Bailey, Fabled N.C. Turkey Biologist, Dies

In his later years, Wayne Bailey liked attending NCWTF banquets and mingling with admirers and looking at wildlife art.

Wayne Bailey of Milton, the first wild turkey project leader for the N.C. Wildlife Resources Commission and the man credited with beginning the resurgence of the bird in North Carolina, died at Danville, Va., Feb. 27, after a long battle with cancer.

Born in 1918 at Rock, West Virginia, Bailey was that state’s wild-turkey specialist for years until the WRC lured him to North Carolina in 1970. At that time, perhaps 5,000 Eastern birds were hiding out at N.C.’s swamps, river drainages, Fort Bragg and Caswell County.

Bailey quickly brought two important concepts to N.C. wild turkey restoration: live-trapping and a spring gobblers-only season.

His spring gobblers-only proposal (previously turkeys could be hunted in the fall and winter) at first met opposition from N.C. hunters. But they knew something had to be done or wild turkeys in this state soon would go the way of the passenger pigeon.

In 1980 he turned the reins over to Brian Hyder, who ran the program for five years, then Hyder resigned and Seamster began implementing Bailey’s live-trapping regime.

Today, because of Bailey’s vision, Seamster’s work and financial support from the NWTF and N.C. chapter banquets, N.C. has more than 100,000 wild turkeys. Last year, N.C. hunters bagged more than 11,000 birds — which in 1970 would have wiped out the total N.C. turkey population twice.

Eastern wild turkeys survive and thrive in North Carolina today because of Wayne Bailey.

He was a member of the first NWTF Advisory board in 1973, the first NWTF charter member, on the first NWTF Technical Committee in 1975 and was the first recipient of the NWTF Conservationist of the Year Award in 1978.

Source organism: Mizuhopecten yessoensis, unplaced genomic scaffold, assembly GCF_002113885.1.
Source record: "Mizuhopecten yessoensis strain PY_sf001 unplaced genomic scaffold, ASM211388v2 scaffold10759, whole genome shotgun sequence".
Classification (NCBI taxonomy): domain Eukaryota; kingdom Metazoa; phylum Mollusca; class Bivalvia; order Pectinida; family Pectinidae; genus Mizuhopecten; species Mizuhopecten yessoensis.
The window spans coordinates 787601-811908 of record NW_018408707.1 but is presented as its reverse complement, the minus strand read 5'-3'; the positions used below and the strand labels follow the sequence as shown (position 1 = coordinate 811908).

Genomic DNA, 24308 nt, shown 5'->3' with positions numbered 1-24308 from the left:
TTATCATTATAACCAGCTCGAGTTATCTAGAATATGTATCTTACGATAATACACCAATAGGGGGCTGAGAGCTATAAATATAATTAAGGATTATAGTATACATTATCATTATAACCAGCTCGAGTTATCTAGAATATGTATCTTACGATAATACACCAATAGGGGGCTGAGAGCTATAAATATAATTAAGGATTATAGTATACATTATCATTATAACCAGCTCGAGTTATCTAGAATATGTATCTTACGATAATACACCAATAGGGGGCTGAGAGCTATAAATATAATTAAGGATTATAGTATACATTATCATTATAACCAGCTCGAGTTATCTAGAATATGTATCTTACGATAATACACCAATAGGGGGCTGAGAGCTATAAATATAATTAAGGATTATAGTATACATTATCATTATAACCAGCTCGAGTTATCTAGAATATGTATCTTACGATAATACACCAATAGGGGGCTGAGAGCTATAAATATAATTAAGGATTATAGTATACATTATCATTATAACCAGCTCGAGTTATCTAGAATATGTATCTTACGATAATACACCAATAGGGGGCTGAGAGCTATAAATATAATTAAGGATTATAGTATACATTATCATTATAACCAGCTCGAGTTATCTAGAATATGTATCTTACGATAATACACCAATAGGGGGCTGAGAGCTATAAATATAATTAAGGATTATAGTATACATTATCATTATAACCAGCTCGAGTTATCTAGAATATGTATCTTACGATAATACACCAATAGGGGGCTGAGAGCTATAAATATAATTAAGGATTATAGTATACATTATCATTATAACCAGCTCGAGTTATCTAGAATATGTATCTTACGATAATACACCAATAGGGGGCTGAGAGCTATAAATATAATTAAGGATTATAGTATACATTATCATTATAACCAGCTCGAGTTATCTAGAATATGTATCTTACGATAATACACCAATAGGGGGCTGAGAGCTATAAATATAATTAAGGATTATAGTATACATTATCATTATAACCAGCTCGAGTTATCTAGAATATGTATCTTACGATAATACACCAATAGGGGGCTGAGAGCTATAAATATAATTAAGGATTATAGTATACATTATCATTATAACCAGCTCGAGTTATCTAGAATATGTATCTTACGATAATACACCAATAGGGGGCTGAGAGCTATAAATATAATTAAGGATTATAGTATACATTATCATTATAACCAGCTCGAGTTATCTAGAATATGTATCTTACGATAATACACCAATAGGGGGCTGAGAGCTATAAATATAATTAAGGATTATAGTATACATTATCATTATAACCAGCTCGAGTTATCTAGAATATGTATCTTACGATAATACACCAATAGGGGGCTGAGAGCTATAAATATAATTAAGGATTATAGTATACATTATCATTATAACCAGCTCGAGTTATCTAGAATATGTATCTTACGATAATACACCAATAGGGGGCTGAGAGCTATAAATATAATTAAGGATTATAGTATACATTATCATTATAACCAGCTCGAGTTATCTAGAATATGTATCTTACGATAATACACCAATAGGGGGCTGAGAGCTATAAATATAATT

“Wayne Bailey was a pioneer in modern turkey restoration and thanks to his relentless efforts the successful comeback of the wild turkey was possible,” said Rob Keck, CEO of the National Wild Turkey Federation. “It wasn’t only his work in the field that aided in the restoration of the wild turkey, but his work with the NWTF during its early years was instrumental in the success of the organization today.”

Bailey wrote two books, “50 years Hunting Wild Turkeys” and  “Wayne’s Turkey World: 60 Years of Hunting.”

“We have lost a giant in the field of wildlife management,” said Dr. James Earl Kennamer, NWTF senior vice president of conservation programs.

“Never was a man more suited to be a turkey biologist,” said Cheryl Hardy, Bailey’s daughter. “And never was a man more happy at work, he loved every day of it.”

Bailey donated his body to be used in anatomy studies at the University of North Carolina at Chapel Hill. He is survived by two daughters, Hardy and Janice Nicowski, and a son, Emmett Bailey, and three grandchildren and five great grandchildren.

After his death, his family planned a celebration of  Bailey’s life six weeks later at the Stratford Conference Center in Danville, Va.

The celebration is scheduled just before the start of N.C.’s spring gobblers season.

About Craig Holt 1382 Articles
Craig Holt of Snow Camp has been an outdoor writer for almost 40 years, working for several newspapers, then serving as managing editor for North Carolina Sportsman and South Carolina Sportsman before becoming a full-time free-lancer in 2009.

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